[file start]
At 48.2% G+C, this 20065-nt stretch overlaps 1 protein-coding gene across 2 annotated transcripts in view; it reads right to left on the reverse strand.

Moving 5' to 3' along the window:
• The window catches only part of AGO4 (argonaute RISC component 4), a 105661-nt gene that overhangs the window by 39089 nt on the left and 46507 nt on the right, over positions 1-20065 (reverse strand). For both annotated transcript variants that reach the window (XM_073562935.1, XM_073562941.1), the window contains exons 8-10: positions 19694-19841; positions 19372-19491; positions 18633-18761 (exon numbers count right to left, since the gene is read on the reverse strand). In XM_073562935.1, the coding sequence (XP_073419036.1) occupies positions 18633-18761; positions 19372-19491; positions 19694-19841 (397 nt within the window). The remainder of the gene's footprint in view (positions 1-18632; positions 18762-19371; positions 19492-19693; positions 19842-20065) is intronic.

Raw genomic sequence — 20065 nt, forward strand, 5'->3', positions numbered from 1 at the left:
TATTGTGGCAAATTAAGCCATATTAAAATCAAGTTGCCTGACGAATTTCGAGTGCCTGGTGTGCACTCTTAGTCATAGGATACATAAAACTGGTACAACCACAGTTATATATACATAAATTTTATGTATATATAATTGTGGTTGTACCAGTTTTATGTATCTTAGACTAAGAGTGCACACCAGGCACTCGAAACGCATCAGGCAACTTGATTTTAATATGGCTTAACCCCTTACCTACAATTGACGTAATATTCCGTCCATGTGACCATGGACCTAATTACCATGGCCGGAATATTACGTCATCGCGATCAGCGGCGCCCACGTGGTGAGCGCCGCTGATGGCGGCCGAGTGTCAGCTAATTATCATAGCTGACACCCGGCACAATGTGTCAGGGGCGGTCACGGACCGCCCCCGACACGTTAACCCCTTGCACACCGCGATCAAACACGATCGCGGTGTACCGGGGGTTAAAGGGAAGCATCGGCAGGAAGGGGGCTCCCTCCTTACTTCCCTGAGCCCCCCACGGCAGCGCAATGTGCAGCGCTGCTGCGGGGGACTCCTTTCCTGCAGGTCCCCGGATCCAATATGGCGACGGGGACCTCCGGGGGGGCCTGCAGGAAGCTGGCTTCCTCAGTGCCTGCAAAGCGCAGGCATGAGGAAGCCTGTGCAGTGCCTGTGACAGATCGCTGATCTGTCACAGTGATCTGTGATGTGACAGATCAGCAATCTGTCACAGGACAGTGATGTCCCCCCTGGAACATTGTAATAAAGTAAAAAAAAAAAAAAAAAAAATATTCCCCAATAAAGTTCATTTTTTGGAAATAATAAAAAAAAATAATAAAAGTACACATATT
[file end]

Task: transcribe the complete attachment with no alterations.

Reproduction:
At 48.2% G+C, this 20065-nt stretch overlaps 1 protein-coding gene across 2 annotated transcripts in view; it reads right to left on the reverse strand.

Moving 5' to 3' along the window:
• The window catches only part of AGO4 (argonaute RISC component 4), a 105661-nt gene that overhangs the window by 39089 nt on the left and 46507 nt on the right, over positions 1-20065 (reverse strand). For both annotated transcript variants that reach the window (XM_073562935.1, XM_073562941.1), the window contains exons 8-10: positions 19694-19841; positions 19372-19491; positions 18633-18761 (exon numbers count right to left, since the gene is read on the reverse strand). In XM_073562935.1, the coding sequence (XP_073419036.1) occupies positions 18633-18761; positions 19372-19491; positions 19694-19841 (397 nt within the window). The remainder of the gene's footprint in view (positions 1-18632; positions 18762-19371; positions 19492-19693; positions 19842-20065) is intronic.

Raw genomic sequence — 20065 nt, forward strand, 5'->3', positions numbered from 1 at the left:
TATTGTGGCAAATTAAGCCATATTAAAATCAAGTTGCCTGACGAATTTCGAGTGCCTGGTGTGCACTCTTAGTCATAGGATACATAAAACTGGTACAACCACAGTTATATATACATAAATTTTATGTATATATAATTGTGGTTGTACCAGTTTTATGTATCTTAGACTAAGAGTGCACACCAGGCACTCGAAACGCATCAGGCAACTTGATTTTAATATGGCTTAACCCCTTACCTACAATTGACGTAATATTCCGTCCATGTGACCATGGACCTAATTACCATGGCCGGAATATTACGTCATCGCGATCAGCGGCGCCCACGTGGTGAGCGCCGCTGATGGCGGCCGAGTGTCAGCTAATTATCATAGCTGACACCCGGCACAATGTGTCAGGGGCGGTCACGGACCGCCCCCGACACGTTAACCCCTTGCACACCGCGATCAAACACGATCGCGGTGTACCGGGGGTTAAAGGGAAGCATCGGCAGGAAGGGGGCTCCCTCCTTACTTCCCTGAGCCCCCCACGGCAGCGCAATGTGCAGCGCTGCTGCGGGGGACTCCTTTCCTGCAGGTCCCCGGATCCAATATGGCGACGGGGACCTCCGGGGGGGCCTGCAGGAAGCTGGCTTCCTCAGTGCCTGCAAAGCGCAGGCATGAGGAAGCCTGTGCAGTGCCTGTGACAGATCGCTGATCTGTCACAGTGATCTGTGATGTGACAGATCAGCAATCTGTCACAGGACAGTGATGTCCCCCCTGGAACATTGTAATAAAGTAAAAAAAAAAAAAAAAAAAATATTCCCCAATAAAGTTCATTTTTTGGAAATAATAAAAAAAAATAATAAAAGTACACATATT